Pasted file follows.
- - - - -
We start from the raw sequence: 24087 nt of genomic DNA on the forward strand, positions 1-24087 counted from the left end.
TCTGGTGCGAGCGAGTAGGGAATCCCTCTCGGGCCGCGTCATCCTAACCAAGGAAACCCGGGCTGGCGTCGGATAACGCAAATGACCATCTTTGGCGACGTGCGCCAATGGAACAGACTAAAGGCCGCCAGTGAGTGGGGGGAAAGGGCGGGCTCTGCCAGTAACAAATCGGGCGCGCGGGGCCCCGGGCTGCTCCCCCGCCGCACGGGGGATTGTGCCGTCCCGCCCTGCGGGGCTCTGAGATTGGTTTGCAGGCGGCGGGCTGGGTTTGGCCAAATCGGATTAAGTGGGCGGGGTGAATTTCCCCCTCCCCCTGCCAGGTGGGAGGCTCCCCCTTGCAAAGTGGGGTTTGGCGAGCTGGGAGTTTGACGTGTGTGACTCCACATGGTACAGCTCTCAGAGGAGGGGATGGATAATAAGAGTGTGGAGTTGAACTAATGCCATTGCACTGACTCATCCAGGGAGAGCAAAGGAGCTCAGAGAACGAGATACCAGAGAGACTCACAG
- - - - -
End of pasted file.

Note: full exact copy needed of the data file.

We start from the raw sequence: 24087 nt of genomic DNA on the forward strand, positions 1-24087 counted from the left end.
TCTGGTGCGAGCGAGTAGGGAATCCCTCTCGGGCCGCGTCATCCTAACCAAGGAAACCCGGGCTGGCGTCGGATAACGCAAATGACCATCTTTGGCGACGTGCGCCAATGGAACAGACTAAAGGCCGCCAGTGAGTGGGGGGAAAGGGCGGGCTCTGCCAGTAACAAATCGGGCGCGCGGGGCCCCGGGCTGCTCCCCCGCCGCACGGGGGATTGTGCCGTCCCGCCCTGCGGGGCTCTGAGATTGGTTTGCAGGCGGCGGGCTGGGTTTGGCCAAATCGGATTAAGTGGGCGGGGTGAATTTCCCCCTCCCCCTGCCAGGTGGGAGGCTCCCCCTTGCAAAGTGGGGTTTGGCGAGCTGGGAGTTTGACGTGTGTGACTCCACATGGTACAGCTCTCAGAGGAGGGGATGGATAATAAGAGTGTGGAGTTGAACTAATGCCATTGCACTGACTCATCCAGGGAGAGCAAAGGAGCTCAGAGAACGAGATACCAGAGAGACTCACAG